/usr/lib/modules/kernelversion/ are removed by pacman when installing the new kernel. As explained in FS#16702, this approach avoids leaving files on the system not handled by the package manager but leads to the aforementioned symptoms. To fix them, reboot systematically after updating the kernel. The long-term evolution, yet to be implemented, will be to use versioned kernel packages : the main blocker being how to handle the removal of the previous kernel versions once they are not needed anymore.
Another solution is available as kernel-modules-hook, where two pacman hooks use rsync to keep the kernel modules on the file system after the kernel update and
linux-modules-cleanup.service that marks the old modules for removal four weeks after once enabled.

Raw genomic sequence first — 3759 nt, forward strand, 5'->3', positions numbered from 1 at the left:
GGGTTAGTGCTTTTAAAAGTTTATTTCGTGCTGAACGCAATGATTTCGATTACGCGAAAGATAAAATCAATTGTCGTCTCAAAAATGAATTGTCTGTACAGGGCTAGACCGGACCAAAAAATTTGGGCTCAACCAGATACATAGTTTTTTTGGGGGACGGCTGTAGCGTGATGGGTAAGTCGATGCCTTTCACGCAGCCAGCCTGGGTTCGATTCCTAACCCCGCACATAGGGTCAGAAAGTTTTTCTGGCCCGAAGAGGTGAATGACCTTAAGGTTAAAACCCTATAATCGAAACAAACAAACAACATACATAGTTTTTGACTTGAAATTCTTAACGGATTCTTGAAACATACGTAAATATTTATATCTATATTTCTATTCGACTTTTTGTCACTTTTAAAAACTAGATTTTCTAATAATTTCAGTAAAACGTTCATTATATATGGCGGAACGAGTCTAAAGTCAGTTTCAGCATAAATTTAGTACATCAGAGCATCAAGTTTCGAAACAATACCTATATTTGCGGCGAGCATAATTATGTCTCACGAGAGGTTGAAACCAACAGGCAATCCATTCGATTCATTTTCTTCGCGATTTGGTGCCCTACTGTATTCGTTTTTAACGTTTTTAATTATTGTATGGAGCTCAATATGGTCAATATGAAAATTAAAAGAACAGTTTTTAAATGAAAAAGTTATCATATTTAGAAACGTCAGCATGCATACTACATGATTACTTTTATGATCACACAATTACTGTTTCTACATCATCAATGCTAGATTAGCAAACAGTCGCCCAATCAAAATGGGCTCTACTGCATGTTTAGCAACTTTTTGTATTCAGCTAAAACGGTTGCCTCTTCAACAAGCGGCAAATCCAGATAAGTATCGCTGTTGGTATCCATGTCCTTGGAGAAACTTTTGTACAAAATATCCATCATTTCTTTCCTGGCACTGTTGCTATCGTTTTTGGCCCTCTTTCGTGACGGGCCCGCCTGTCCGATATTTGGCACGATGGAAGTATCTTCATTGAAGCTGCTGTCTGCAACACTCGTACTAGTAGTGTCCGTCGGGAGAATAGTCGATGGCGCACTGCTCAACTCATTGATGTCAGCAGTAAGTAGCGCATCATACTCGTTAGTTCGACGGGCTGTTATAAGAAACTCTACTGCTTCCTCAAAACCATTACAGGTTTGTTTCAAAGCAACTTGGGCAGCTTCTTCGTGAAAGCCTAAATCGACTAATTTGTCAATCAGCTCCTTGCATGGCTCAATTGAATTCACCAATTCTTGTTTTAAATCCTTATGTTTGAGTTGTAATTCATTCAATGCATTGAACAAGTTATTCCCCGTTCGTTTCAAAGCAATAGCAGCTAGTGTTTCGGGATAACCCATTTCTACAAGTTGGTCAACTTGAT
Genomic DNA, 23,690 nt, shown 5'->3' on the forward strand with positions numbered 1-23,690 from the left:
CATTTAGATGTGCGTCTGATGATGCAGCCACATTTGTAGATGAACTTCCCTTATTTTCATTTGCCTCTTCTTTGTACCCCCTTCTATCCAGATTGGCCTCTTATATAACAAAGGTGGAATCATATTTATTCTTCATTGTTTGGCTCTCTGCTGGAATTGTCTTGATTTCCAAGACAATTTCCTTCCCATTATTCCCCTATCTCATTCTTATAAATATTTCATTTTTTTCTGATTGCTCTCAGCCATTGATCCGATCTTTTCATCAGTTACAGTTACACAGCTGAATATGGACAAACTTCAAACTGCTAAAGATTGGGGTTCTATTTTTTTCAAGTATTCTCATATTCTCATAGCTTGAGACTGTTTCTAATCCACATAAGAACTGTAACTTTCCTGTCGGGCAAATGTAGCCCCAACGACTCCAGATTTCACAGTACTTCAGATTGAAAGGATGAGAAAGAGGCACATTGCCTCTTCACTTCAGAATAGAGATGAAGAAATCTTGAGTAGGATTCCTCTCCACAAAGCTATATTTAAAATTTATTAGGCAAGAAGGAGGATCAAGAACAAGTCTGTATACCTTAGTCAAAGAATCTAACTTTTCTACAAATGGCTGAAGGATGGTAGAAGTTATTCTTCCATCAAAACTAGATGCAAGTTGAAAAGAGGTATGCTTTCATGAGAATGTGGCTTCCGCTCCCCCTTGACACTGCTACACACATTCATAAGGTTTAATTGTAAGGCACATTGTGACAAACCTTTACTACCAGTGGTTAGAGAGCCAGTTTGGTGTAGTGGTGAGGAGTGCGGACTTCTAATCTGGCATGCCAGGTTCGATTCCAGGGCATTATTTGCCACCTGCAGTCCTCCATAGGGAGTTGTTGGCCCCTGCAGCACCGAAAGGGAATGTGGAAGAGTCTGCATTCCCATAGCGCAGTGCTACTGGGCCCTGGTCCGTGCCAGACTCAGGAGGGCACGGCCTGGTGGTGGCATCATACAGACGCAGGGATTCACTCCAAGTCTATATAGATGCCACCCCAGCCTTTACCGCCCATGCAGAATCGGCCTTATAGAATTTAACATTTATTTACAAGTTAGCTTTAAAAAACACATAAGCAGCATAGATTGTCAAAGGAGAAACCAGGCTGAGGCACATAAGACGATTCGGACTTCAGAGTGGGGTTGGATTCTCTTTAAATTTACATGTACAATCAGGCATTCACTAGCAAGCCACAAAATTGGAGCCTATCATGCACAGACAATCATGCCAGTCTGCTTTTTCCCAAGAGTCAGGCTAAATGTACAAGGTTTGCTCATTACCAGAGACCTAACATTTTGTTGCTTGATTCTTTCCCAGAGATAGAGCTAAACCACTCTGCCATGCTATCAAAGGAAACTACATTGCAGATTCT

See Pacman#Troubleshooting for general topics, and pacman/Package signing#Troubleshooting for issues with PGP keys.
Fixing a broken system
If a partial upgrade was performed, try updating your whole system. A reboot may be required.
# pacman -Syu
If you usually boot into a GUI and that is failing, perhaps you can press
Ctrl+Alt+F6 and get to a working tty to run pacman through.
If the system is broken enough that you are unable to run pacman, boot using a monthly Arch ISO from a USB flash drive, an optical disc or a network with PXE. (Do not follow any of the rest of the installation guide.)
Mount your root file system:
[ISO] # mount /dev/rootFileSystemDevice /mnt
Mount any other partitions that you created separately, adding the prefix
/mnt to all of them, i.e.:
[ISO] # mount /dev/bootDevice /mnt/boot
Try using your system's pacman:
[ISO] # arch-chroot /mnt [chroot] # pacman -Syu